Counter-Terrorism: Lawfare Against the CIA


September 11, 2006: President Bush's recent decision to transfer fourteen high-ranking al Qaeda detainees from CIA custody to the Department of Defense is due to a number of considerations, not the least of which was the Supreme Court ruling (Hamdan v. Rumsfeld) this past June. That decision not only struck down plans for military commissions, it set up a legal minefield for American counter-terrorism efforts.
One of the reasons the transfer is occurring is the fact that the intelligence value of these detainees no longer warranted keeping them in CIA custody. These detainees were senior planners like Abu Zubaydah, captured in April, 2002 and Khalid Sheikh Mohammed, captured in March 2003. Not only did CIA have a lot of time to get information, but the leadership of al Qaeda has probably made changes in their strategy due to world events.
The CIA system will continue, though. It provided a means to get information that can prevent attacks from happening. Many of those who were held in this secret system were senior members of al Qaeda, and had a lot of operational information. A number of the thwarted attacks were revealed through interrogation of these senior personnel of the terrorist organization. These are the people who planned operations, and also supervised training. They knew who was sent to various countries, and what operations were planned. Their successors will have similar knowledge.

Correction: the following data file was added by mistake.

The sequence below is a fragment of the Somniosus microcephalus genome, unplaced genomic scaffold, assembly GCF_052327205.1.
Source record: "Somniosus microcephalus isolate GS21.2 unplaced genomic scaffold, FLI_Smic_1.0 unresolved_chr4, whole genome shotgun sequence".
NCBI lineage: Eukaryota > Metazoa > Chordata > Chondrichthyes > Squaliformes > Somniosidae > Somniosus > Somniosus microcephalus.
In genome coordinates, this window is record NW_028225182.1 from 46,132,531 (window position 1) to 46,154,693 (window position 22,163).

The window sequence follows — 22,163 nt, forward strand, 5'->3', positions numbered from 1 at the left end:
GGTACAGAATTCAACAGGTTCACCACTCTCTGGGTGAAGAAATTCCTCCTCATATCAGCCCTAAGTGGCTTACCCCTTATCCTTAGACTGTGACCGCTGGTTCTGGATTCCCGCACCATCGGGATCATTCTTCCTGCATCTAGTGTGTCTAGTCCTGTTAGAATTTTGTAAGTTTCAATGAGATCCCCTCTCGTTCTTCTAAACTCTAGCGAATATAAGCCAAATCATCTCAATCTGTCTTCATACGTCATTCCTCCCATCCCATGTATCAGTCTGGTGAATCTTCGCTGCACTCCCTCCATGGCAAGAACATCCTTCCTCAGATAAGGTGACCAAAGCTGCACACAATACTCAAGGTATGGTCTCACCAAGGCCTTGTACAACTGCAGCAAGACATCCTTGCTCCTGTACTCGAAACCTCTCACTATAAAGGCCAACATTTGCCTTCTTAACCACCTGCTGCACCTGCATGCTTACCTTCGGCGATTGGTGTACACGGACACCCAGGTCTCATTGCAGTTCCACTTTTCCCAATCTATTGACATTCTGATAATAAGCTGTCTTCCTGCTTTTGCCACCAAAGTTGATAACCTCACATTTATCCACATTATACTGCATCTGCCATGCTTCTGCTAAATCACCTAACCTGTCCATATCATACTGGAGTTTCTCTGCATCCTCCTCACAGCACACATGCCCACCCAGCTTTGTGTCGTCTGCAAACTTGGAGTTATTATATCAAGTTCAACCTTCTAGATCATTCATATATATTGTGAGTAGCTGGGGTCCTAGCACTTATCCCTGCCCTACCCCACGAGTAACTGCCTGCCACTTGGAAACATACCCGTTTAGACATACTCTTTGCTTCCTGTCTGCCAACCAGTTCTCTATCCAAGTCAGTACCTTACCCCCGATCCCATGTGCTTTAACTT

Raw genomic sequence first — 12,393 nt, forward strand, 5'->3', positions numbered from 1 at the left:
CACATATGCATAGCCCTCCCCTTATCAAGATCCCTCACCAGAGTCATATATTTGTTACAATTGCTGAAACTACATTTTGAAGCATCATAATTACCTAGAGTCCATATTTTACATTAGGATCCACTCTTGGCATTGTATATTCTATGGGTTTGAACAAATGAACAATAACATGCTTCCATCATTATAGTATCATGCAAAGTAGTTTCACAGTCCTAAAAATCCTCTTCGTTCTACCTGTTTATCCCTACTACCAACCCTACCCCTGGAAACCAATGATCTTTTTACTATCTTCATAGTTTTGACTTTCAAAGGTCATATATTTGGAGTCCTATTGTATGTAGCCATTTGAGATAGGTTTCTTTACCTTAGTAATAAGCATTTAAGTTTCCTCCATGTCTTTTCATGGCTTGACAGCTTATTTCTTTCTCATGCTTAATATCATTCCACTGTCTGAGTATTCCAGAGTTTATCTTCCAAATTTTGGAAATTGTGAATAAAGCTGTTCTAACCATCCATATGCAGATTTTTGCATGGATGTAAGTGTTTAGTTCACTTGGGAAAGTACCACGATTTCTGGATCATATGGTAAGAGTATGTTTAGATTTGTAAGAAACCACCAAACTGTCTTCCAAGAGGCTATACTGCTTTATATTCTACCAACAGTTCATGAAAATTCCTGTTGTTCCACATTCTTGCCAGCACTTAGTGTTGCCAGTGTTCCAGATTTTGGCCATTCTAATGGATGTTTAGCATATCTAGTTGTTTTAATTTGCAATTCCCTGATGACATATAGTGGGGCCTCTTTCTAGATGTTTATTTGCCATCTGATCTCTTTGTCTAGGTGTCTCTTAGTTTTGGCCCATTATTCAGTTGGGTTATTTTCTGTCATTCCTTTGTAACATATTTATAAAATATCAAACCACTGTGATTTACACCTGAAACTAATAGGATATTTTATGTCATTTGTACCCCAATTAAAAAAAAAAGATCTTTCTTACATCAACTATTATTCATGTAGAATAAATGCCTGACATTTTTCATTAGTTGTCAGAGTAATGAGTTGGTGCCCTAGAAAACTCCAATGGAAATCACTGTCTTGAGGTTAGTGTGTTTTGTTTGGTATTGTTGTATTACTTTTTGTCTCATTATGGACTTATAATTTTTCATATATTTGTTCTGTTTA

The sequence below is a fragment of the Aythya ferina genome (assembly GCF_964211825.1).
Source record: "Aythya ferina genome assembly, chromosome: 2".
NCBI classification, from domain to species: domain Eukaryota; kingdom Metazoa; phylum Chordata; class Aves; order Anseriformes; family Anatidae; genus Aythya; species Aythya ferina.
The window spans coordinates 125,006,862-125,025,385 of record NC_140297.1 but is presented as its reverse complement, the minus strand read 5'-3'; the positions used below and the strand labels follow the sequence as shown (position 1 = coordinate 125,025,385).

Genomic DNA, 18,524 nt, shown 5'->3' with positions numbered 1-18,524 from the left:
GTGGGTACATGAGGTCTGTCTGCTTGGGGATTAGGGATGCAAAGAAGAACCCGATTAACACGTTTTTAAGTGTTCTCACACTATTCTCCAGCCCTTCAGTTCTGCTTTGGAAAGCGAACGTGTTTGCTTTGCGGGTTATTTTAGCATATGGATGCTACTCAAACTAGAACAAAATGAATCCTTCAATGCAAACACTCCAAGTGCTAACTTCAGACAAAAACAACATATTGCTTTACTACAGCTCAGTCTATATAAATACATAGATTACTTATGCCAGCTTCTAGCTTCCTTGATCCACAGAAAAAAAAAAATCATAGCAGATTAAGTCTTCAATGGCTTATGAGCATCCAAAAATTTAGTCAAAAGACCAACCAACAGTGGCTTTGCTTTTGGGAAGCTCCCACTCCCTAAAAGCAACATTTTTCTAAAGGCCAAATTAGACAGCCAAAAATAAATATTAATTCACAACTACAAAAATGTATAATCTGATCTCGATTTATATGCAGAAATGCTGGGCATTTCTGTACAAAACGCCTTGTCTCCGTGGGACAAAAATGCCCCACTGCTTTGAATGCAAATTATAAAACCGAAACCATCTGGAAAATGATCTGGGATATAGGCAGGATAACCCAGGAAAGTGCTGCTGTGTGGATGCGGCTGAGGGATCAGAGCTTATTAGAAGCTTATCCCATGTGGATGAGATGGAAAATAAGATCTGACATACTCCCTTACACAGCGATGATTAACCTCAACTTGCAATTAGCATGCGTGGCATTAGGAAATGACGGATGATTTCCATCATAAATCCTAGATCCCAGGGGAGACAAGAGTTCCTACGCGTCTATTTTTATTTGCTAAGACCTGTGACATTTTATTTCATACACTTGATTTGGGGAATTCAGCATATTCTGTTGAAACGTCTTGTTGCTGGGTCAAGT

The CIA's ability to use alternative interrogation techniques is another option that is being kept open. The CIA interrogation methods appear to have worked, apparently thwarting attacks (including a plotted anthrax attack). Not much is publicly known about what techniques used by the CIA ultimately broke the prisoners. Barring a leak, you won't hear the details. This will help break future high-level al Qaeda operatives held prisoner, and generate more information that will be used against the terrorist organization.
The Supreme Court ruling in Hamdan v. Rumsfeld, has also opened the door to lawfare against individual Americans. This is because Common Article Three of the Geneva Conventions has very vague wording. That leaves a lot of room for a sudden change in what is legal and what is not legal – simply by virtue of different rulings around the world. Congress has been asked to pass corrective legislation that sets an objective standard that will be declared as compliance with the Geneva Conventions, but until then, there is a risk to American personnel whose only intention would have been trying to stop a terrorist attack. Even then, any legislation may become the target of lawfare from human rights groups that seem more interested in protecting terrorists than in protecting innocent people. – Harold C. Hutchison ([email protected])




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